|West of Sunset
4 / 5
"That spring he holed up in the Smokies, in a tired resort hotel by the asylum so he could be closer to her."
A “rich, sometimes heartbreaking” (Dennis Lehane) novel of F. Scott Fitzgerald’s last years in Hollywood
In 1937, F. Scott Fitzgerald was a troubled, uncertain man whose literary success was long over. In poor health, with his wife consigned to a mental asylum and his finances in ruins, he struggled to make a new start as a screenwriter in Hollywood. By December 1940, he would be dead of a heart attack.
Those last three years of Fitzgerald’s life, often obscured by the legend of his earlier Jazz Age glamour, are the focus of Stewart O’Nan’s gorgeously and gracefully written novel. With flashbacks to key moments from Fitzgerald’s past, the story follows him as he arrives on the MGM lot, falls in love with brassy gossip columnist Sheilah Graham, begins work on The Last Tycoon, and tries to maintain a semblance of family life with the absent Zelda and daughter, Scottie.
Fitzgerald’s orbit of literary fame and the Golden Age of Hollywood is brought vividly to life through the novel’s romantic cast of characters, from Dorothy Parker and Ernest Hemingway to Humphrey Bogart. A sympathetic and deeply personal portrait of a flawed man who never gave up in the end, even as his every wish and hope seemed thwarted, West of Sunset confirms O’Nan as “possibly our best working novelist” (Salon).
I don't know why I keep ending up reading books about F. Scott Fitzgerald, even though the dude is not my favorite author. I am not a huge fan of The Great Gatsby or anything (although I did love The Beautiful and Damned!). I suppose I am just fascinated by the man's roller coaster of a life story. Especially for being such a cherished American author. But the time during which he lived allowed him to taste fame and fortune, yet also destitution and despair (and ordinariness).
Plus, there's the whole Stuart O'Nan thing. I thought I had read more of this amazing author, but apparently I have to jump on that bandwagon more often! I remember loving reading The Circus Fire when I was a teenager; of course, it was quite intriguing because it was about Hartford, the capital of my home state. And this book, too, was so well written. I think Salon is onto something there when they brand O'Nan with the title of "possibly our best working novelist" today. Granted, I have many other favorites who I think are equivalent in talent. But O'Nan is just so good.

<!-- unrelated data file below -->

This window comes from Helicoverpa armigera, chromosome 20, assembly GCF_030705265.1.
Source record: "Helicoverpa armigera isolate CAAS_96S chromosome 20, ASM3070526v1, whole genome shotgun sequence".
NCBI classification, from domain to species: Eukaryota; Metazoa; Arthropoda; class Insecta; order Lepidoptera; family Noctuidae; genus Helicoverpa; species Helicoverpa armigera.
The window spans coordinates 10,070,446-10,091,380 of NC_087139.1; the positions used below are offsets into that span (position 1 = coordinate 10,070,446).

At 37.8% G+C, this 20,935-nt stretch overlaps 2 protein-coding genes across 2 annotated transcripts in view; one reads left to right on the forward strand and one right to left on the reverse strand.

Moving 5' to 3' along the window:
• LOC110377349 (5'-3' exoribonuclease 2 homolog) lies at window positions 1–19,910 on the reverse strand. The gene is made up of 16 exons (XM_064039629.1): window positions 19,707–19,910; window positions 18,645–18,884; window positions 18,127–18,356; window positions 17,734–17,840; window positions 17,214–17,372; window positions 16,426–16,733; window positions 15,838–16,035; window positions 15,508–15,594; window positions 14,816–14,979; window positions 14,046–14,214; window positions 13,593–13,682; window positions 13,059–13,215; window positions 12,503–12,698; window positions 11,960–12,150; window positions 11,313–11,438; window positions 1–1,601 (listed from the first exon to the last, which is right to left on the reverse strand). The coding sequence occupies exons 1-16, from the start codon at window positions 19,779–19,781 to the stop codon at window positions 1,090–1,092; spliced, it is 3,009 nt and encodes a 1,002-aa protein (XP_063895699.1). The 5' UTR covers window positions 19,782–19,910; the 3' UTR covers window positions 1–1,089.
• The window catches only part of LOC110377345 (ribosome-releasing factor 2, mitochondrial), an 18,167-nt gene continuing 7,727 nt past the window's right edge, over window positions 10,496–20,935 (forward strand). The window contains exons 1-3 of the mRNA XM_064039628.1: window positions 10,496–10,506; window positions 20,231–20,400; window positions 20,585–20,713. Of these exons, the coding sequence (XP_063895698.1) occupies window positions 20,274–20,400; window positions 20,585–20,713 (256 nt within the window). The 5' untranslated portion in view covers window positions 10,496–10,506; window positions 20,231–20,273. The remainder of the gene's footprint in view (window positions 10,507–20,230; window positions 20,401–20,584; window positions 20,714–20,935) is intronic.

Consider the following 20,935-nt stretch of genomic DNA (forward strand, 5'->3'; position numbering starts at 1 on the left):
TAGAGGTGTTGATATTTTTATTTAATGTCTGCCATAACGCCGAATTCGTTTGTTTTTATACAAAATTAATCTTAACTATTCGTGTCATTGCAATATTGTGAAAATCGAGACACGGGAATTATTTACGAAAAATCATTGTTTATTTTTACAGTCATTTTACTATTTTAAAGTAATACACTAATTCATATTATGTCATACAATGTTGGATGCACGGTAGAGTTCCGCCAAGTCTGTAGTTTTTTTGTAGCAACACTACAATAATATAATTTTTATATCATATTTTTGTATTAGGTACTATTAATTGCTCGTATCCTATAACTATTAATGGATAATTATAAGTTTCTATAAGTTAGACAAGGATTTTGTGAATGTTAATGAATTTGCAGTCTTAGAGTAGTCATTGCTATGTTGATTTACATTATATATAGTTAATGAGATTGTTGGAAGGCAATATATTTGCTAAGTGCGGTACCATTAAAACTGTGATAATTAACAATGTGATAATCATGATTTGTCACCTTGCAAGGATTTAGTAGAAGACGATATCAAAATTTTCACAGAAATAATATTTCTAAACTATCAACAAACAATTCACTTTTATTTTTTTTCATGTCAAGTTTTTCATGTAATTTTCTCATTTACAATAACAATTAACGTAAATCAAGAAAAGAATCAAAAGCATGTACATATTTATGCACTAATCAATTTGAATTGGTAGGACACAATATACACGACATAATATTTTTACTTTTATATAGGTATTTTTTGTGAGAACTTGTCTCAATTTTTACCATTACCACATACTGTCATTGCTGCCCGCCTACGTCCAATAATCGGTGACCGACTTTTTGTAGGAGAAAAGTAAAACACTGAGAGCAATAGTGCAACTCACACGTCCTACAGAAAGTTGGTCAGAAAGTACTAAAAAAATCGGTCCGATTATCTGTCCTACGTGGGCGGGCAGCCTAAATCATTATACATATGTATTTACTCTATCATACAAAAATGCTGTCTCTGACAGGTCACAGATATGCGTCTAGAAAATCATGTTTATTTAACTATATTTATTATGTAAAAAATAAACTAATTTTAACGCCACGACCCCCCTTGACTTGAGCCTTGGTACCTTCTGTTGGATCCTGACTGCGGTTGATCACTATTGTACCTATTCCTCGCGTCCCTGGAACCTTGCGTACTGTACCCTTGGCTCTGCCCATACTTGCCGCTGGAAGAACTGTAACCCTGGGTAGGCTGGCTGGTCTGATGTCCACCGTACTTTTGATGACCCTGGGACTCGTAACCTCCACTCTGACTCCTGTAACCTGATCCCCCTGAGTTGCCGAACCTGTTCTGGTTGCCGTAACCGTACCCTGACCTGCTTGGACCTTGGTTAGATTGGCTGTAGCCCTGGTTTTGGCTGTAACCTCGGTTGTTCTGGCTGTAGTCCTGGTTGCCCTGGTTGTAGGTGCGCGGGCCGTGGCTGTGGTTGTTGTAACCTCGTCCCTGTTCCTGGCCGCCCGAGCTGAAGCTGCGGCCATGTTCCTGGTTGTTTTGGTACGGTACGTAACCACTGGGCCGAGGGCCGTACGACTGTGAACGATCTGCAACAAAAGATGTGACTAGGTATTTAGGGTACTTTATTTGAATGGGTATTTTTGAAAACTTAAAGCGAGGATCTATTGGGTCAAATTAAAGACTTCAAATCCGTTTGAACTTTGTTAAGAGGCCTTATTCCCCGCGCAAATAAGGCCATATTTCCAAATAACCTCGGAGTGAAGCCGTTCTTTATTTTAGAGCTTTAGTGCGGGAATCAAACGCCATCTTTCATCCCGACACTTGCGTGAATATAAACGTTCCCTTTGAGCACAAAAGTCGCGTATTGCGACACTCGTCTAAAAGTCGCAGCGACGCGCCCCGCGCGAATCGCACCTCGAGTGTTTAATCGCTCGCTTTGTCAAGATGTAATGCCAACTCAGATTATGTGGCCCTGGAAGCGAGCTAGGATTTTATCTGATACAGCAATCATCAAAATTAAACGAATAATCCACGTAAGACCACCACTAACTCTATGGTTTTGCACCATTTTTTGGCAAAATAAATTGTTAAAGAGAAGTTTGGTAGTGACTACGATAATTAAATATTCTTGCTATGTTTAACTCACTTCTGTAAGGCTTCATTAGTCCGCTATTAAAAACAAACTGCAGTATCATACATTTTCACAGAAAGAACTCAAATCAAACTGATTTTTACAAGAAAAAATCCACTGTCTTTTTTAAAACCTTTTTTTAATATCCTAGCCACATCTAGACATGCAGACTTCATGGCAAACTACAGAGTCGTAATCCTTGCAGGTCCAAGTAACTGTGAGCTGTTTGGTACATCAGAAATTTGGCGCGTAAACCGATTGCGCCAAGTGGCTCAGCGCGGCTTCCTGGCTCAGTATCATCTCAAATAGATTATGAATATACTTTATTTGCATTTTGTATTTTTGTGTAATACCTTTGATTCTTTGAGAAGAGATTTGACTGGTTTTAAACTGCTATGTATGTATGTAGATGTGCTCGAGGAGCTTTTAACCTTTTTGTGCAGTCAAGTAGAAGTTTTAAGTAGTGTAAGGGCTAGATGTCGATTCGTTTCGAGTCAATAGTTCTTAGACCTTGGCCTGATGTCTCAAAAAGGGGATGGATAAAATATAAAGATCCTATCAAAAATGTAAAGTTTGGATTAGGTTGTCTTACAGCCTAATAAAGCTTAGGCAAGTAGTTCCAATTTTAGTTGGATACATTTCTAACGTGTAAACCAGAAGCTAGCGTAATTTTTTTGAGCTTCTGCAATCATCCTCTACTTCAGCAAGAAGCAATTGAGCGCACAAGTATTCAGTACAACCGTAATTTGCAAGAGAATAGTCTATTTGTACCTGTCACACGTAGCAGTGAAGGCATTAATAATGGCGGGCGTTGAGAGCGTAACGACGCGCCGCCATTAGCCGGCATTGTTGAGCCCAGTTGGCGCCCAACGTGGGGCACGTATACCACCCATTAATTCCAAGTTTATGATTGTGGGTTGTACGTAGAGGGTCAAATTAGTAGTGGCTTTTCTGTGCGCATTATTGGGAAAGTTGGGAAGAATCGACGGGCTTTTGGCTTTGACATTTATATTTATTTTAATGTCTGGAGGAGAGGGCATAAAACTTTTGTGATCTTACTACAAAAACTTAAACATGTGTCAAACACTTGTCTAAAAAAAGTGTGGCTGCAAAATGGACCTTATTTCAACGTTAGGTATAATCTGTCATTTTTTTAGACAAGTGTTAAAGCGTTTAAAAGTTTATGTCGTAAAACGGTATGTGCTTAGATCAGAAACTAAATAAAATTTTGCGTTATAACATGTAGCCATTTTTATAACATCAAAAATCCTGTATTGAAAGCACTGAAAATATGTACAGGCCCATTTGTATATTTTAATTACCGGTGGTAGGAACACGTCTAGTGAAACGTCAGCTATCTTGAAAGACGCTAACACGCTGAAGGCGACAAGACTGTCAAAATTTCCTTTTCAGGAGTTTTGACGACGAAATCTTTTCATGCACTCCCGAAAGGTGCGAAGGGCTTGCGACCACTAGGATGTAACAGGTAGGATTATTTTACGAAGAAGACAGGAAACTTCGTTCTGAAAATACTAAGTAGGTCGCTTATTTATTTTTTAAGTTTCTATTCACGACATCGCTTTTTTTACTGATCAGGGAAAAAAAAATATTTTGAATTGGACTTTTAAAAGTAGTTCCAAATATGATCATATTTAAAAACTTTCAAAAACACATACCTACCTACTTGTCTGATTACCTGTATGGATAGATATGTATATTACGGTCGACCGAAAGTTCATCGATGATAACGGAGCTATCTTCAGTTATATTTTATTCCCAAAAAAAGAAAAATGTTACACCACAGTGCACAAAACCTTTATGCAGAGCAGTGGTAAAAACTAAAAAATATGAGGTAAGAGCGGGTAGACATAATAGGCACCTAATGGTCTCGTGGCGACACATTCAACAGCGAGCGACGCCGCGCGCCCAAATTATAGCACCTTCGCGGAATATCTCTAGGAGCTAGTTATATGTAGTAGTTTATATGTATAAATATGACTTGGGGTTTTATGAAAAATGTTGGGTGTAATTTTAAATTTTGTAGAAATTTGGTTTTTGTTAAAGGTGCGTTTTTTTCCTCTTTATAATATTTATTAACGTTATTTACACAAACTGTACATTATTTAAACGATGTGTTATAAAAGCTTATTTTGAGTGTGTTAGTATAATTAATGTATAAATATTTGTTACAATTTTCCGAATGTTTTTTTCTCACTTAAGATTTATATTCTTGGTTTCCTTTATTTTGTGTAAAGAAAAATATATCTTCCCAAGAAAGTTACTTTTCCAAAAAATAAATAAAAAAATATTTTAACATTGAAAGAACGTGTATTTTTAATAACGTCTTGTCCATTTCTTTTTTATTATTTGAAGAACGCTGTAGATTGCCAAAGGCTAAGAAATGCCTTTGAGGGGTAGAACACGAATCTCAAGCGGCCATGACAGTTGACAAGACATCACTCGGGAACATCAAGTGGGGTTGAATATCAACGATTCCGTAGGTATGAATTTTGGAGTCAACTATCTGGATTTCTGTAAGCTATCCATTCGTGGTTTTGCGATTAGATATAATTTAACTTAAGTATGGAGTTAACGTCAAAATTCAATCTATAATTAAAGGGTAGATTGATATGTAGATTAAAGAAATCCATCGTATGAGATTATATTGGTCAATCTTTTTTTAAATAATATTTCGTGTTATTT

What I think really hooked me into this book once I'd started it was that it was almost the perfect follow-up piece for Z by Therese Anne Fowler, which I read last August. Opening West of Sunset felt like picking up the thread of an old friend's storyline, albeit from a different perspective. (Apparently for a true Fitzgerald-phile, there are a lot of books about the passionate and strained love between the two; there is also Zelda's novel as well as the letters the two exchanged. Phew! One could read - or watch - on this subject indefinitely!)
In any case, the story drew me back in like I was reading a sequel, and I was fascinated to see how the last several years of the Fitzgeralds' marriage played out. I had not known about Sheilah Graham, Scott's Hollywood lover. I hadn't known that he tried so hard to juggle his budding romance with taking care of his unstable wife, and struggled dearly between both. I hadn't known he and Humphrey Bogart were such good friends! I was intrigued by the glamour and glitz of 1930s Hollywood, with all of its caricature-like characters.
I also loved learning that (how did I not know this?!) Scottie Fitzgerald attended Vassar, at the urging and encouragement of her father. (Recently, too, her papers were donated to the school - I am eager to explore the collection!) What's even niftier is she also attended the Ethel Walker School in Simsbury, CT, which is just a town away from where AmberBug & I both grew up!
So, clearly, I felt quite a connection to this book, in so many different ways. Luckily, it did not disappoint my high hopes: O'Nan wrote the struggled of Scott intimately and sympathetically: the man and his entire life had tumbled from apex into chasm, and he kept trying to find himself a foothold from which to push his way back out. He was humbled in his own time, and unlucky enough not to see the honor and recognition we now give such a great author. He is fortunate, however, that we as a country mostly manage to overlook his rough time in California at the end of his life, when he worked against deadlines to doctor terrible movie scripts just to pay his debt, when he had to step carefully around his wife and daughter (and force these remnants of their family together), when he fell in love and engaged in an affair with someone who wasn't his wife. These were his low times, and unfortunately he never managed to find a way out. O'Nan's novel was tragic and heartbreaking. But oh so good.
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